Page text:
The rain chains, or ball chains, are very similar to a dog-tag necklace only slightly bigger. The surface tension of the water coupled with the shape of the links result in a steady, slow flow that captures the light as the water works its way down the chains. There are 84 chains that create a 16 foot “cylinder” of gently descending water.
Originally, the system was meant to only flow when it rained. Unfortunately, here in the Phoenix area, it only rains a few times each year, and there was concern that runoff from the roof would be dirty when it does. After some discussion the concept changed and became a more traditional fountain that operates all the time. Now they have a system that is fed by a custom circular gutter that recirculates.
The array is suspended from the shallow stainless steel gutter detail where water flows by gravity through specially designed nipple fittings that are just big enough to allow the chain and water to pass through. We played with the fittings quite a bit, mostly to even out the flow. There was some talk about putting some type of flow-indicating valve on the nipples to adjust the flow; but no valve exists that can manage such minimal flow, so we had to rely on gravity and how the water level and the fittings are configured.
In the original design, the chains simply hung down into the basins, unattached at the bottom. The thought was the weight of the chains would keep them hanging straight and in place. It didn’t take long to discover that the large space was subject to drafts, which moved the chains more than anyone had anticipated. We soon learned the chains would cling to each other like they were magnetic.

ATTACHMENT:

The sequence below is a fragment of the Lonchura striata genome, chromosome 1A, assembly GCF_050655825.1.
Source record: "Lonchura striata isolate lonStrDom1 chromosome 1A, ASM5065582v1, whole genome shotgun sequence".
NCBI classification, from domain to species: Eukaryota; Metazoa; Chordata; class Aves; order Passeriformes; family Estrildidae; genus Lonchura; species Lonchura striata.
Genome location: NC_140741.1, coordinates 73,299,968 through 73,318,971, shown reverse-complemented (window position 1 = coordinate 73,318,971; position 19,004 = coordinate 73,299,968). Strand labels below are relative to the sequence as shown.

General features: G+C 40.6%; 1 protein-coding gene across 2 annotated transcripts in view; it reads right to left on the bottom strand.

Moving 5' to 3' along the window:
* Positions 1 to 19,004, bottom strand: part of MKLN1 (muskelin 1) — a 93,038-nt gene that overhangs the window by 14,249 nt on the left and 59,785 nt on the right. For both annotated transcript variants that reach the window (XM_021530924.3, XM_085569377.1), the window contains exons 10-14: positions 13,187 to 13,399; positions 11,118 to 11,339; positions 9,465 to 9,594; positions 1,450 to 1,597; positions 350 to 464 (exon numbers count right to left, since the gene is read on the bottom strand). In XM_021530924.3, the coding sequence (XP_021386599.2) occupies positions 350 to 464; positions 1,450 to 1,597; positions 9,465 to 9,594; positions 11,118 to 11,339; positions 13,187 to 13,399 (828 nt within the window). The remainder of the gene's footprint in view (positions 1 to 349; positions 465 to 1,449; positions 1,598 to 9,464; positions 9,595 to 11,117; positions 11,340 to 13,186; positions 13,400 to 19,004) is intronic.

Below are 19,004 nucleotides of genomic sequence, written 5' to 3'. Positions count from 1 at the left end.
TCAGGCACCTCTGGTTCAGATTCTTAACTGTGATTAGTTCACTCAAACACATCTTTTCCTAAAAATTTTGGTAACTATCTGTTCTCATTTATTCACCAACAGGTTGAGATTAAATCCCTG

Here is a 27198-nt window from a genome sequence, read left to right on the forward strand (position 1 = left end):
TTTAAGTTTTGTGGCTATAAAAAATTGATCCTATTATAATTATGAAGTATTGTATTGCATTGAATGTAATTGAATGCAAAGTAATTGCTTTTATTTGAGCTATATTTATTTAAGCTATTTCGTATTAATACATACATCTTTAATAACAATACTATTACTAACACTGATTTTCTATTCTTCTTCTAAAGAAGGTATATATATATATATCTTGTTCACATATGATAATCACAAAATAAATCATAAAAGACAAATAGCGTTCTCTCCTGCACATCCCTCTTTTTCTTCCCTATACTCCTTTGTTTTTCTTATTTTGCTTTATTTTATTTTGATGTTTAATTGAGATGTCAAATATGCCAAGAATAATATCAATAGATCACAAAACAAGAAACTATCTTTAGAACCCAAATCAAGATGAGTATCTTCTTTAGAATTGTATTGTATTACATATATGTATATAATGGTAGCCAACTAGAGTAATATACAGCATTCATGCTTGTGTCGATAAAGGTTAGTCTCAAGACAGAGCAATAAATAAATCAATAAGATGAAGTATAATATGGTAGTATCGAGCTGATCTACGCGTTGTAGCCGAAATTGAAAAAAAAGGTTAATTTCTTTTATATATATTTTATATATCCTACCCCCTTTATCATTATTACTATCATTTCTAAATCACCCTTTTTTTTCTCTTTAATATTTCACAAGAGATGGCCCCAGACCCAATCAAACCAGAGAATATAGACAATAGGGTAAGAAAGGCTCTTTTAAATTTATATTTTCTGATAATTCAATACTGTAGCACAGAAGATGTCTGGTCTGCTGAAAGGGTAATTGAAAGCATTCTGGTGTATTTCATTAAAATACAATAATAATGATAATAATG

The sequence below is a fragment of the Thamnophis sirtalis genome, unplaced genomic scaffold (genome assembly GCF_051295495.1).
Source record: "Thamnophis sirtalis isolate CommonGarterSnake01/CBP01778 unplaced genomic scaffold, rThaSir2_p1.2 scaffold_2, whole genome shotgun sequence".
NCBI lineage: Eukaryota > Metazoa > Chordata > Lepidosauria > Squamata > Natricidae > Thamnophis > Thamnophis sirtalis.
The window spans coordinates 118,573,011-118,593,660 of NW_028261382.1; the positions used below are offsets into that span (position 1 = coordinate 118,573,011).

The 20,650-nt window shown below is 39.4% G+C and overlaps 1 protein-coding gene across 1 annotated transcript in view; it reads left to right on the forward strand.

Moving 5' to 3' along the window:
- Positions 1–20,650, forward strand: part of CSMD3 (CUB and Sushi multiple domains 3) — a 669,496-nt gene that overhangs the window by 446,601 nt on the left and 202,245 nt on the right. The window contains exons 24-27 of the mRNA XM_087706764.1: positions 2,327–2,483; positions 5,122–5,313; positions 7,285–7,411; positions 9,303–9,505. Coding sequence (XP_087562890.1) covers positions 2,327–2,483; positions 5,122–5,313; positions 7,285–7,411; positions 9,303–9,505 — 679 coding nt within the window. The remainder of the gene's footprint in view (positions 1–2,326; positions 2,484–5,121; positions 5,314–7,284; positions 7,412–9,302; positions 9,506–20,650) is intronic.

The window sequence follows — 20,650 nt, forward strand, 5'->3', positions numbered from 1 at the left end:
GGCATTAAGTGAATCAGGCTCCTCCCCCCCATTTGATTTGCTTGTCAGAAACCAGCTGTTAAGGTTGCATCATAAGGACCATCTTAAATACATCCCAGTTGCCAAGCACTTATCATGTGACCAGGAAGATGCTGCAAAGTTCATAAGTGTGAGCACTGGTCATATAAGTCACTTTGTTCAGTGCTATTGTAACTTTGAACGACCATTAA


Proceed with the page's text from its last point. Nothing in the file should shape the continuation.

The design engineers detailed a stainless-steel tubing and formed a circular bracket, then attached the bottom of the chains and suspended small weights from each one. Now the array of rain chains stays perfectly in place.
AT THE BASE
Down on the ground floor, there are two basins, both with similar four-sided shapes with rounded corners. One serves as the catch basin for the rain chains, the other serves as a reflecting pool. All sides on both features have a step/perimeter overflow design, that flows into a narrow slot on the surrounding deck.
The original concept called for a flow over the steps that was far more robust, but we could see that the way the steps and the slot are configured would cause an excessive amount of splash-out. We wound up installing a variable speed pump so we could adjust the flow to keep the water spilling beyond the slot to a minimum.
The two basins are filled using surge troughs the add water from the bottom that wells up and flows over the sides. The troughs contain large perforated pipes with holes oriented on the bottom, creating a gentle, even upward flow. There’s no bather load so we didn’t have to worry about surge capacity. The basins and the surrounding gutters are more than adequate to handle the flow. Although seemingly elaborate, there’s only a total of roughly 5,000 gallons in the entire system.
The basins are filled with jagged desert stones that harmonizes with the subtle color palette of the surrounding architecture. The edges of the basins are made with cast-in-place concrete using a special foam forming system that enabled us to create precise contours.
In the end, despite some of the alterations we had to make along the way, the feature works and it’s a truly interesting focal point in a beautiful facility.
Rick Chafey co-founded Red Rock Contractors, a custom construction and watershaping design/build firm located in Chandler, Ariz., in 1998. He earned his bachelors of science degree in construction engineering and management from Arizona State University in 1995. He is an experienced instructor with years as a faculty member and advisor for Genesis 3 and now Watershape University.